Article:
Club holds radio dance wearing earphones 1920
I mean, sure, it’s a wonder of modern technology and all, but the fidelity is just so low.

Alright, now that we’ve  cleared that up, let’s get down to brass tacks. (Or, you might say…. bass tacks.)

  1. Frequency response curve: How much distortion do they introduce? In an ideal world, ‘phones should responded equally well to all frequencies (or pitches), without transmitting one frequency rage more loudly than another. This desirable feature is commonly referred to as a “flat” frequency response. That means that the signal you’re getting out is pretty much the same one that was fed in, at all frequency ranges.
    1. Earphones: In general, earphones tend to have a worse frequency response.
    2. Headphones: In general, headphones tend to have better frequency response.
    3. WinnerHeadphones are probably the better choice if you’re really worried about distortion. You should read the specifications of the device you’re interested in, however, since there’s a large amount of variability.
  2. Frequency response: What is their pitch range? This term is sometimes used to refer to the frequency response curve I talked about above and sometimes used to refer to pitch range. I know, I know, it’s confusing. Pitch range is usually expressed as the lowest sound the ‘phones can transmit followed by the highest. Most devices on the market today can pretty much play anything between 20 and 20k Hz. (You can see what that sounds like here. Notice how it sounds loudest around 300Hz? That’s an artifact of your hearing, not the video. Humans are really good at hearing sounds around 300Hz which [not coincidentally] is about where the human voice hangs out.)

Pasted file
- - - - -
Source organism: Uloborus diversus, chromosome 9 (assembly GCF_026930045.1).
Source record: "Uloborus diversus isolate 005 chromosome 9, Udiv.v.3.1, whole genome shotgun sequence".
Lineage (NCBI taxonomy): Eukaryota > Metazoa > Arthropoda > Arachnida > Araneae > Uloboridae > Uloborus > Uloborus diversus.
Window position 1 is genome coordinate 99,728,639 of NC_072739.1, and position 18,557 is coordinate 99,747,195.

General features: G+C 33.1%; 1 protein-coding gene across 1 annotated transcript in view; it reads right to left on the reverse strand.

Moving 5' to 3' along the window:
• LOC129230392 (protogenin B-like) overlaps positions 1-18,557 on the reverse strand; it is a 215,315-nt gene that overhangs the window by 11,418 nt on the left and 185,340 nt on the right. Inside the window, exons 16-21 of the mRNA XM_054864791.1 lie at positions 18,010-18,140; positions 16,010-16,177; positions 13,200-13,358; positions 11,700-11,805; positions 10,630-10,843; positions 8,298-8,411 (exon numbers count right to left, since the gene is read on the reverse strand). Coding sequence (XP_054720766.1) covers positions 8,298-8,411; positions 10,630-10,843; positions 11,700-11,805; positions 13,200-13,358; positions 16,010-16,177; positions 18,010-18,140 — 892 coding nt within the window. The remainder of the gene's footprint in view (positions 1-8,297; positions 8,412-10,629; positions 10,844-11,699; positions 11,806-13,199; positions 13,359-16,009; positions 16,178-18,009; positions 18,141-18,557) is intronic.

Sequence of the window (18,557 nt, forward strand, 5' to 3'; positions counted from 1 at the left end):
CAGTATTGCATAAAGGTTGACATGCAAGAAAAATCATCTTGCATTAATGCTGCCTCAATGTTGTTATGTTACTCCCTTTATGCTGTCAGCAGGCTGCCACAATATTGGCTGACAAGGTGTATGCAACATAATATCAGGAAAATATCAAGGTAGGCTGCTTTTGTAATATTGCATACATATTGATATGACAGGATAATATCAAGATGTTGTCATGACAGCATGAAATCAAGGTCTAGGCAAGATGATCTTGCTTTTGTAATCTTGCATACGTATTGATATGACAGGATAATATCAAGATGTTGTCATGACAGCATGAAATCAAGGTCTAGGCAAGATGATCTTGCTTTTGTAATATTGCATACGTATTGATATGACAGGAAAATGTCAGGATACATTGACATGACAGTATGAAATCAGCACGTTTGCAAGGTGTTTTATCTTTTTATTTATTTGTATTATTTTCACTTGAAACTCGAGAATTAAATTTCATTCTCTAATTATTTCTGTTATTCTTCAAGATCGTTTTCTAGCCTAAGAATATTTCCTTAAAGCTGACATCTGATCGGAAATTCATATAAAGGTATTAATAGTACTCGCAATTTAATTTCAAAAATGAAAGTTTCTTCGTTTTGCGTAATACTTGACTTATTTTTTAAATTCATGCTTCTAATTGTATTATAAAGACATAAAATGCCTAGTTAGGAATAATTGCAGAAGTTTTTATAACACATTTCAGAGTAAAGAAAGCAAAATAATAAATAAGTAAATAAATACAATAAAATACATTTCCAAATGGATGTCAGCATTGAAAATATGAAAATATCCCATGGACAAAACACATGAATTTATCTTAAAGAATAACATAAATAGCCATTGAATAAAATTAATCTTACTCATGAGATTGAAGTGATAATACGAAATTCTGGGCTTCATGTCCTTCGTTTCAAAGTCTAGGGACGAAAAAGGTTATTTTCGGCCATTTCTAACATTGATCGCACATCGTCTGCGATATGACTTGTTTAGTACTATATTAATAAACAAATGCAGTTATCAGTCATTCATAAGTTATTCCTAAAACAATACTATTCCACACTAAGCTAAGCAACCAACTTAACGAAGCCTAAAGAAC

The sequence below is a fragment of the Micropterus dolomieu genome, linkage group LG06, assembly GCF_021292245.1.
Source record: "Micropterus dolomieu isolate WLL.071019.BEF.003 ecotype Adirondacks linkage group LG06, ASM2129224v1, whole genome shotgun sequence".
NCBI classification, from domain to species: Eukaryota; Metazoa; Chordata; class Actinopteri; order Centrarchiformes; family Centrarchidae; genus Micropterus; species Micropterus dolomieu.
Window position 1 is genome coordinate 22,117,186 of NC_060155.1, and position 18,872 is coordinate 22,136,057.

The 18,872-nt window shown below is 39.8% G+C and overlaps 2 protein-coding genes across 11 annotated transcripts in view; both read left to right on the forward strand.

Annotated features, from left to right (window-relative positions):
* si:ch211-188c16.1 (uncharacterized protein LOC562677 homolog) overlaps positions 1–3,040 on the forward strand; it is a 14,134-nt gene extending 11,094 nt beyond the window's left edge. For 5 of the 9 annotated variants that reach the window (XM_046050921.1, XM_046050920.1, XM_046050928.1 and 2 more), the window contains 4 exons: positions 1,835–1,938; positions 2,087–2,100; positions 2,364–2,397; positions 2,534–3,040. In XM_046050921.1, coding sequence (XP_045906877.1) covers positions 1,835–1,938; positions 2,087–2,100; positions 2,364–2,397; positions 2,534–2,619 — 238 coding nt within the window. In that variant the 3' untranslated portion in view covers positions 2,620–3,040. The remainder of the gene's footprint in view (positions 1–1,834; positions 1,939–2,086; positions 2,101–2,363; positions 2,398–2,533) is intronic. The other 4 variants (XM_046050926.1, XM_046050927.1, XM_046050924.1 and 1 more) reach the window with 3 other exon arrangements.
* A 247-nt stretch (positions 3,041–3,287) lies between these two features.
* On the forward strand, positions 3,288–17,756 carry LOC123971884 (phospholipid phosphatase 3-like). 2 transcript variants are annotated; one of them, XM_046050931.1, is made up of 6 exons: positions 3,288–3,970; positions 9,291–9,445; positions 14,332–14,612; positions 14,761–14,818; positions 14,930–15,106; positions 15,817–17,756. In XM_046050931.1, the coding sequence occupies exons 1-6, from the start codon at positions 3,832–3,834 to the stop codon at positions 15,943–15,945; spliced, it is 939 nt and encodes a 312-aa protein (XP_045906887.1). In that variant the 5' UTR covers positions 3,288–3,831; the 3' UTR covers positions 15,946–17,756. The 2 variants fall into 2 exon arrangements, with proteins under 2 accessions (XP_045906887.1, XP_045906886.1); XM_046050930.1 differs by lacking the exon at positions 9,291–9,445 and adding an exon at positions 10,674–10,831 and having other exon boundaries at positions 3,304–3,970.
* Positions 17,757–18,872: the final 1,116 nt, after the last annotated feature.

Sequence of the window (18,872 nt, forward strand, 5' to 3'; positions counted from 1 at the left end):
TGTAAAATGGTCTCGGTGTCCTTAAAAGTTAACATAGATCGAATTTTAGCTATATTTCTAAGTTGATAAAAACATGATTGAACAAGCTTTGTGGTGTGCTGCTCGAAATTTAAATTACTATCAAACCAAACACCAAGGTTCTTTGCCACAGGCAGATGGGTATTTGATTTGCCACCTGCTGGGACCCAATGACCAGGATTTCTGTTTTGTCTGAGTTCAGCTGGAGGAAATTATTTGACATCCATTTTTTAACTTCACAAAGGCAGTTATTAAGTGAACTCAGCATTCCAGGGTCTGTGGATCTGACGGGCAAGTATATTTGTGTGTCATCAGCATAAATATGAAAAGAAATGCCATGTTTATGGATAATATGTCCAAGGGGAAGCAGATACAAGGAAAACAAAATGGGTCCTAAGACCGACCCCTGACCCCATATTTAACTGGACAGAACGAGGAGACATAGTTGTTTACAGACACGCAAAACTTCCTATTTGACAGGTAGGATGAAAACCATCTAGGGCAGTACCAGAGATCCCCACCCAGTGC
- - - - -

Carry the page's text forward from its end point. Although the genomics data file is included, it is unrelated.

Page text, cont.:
1. Earphones: Earphones tend to have a smaller pitch range than headphones. Of course, there are always exceptions.
    2. Headphones: Headphones tend to have a better frequency range than earphones.
    3. Winner: In general, headphones have a better frequency range. That said, it’s not really that big of a deal. You can’t really hear very high or very low sounds that well because of the way your hearing system works regardless of how well your ‘phones are delivering the signal. Anything that plays sounds between 20Htz and 20,000Htz should do you just fine.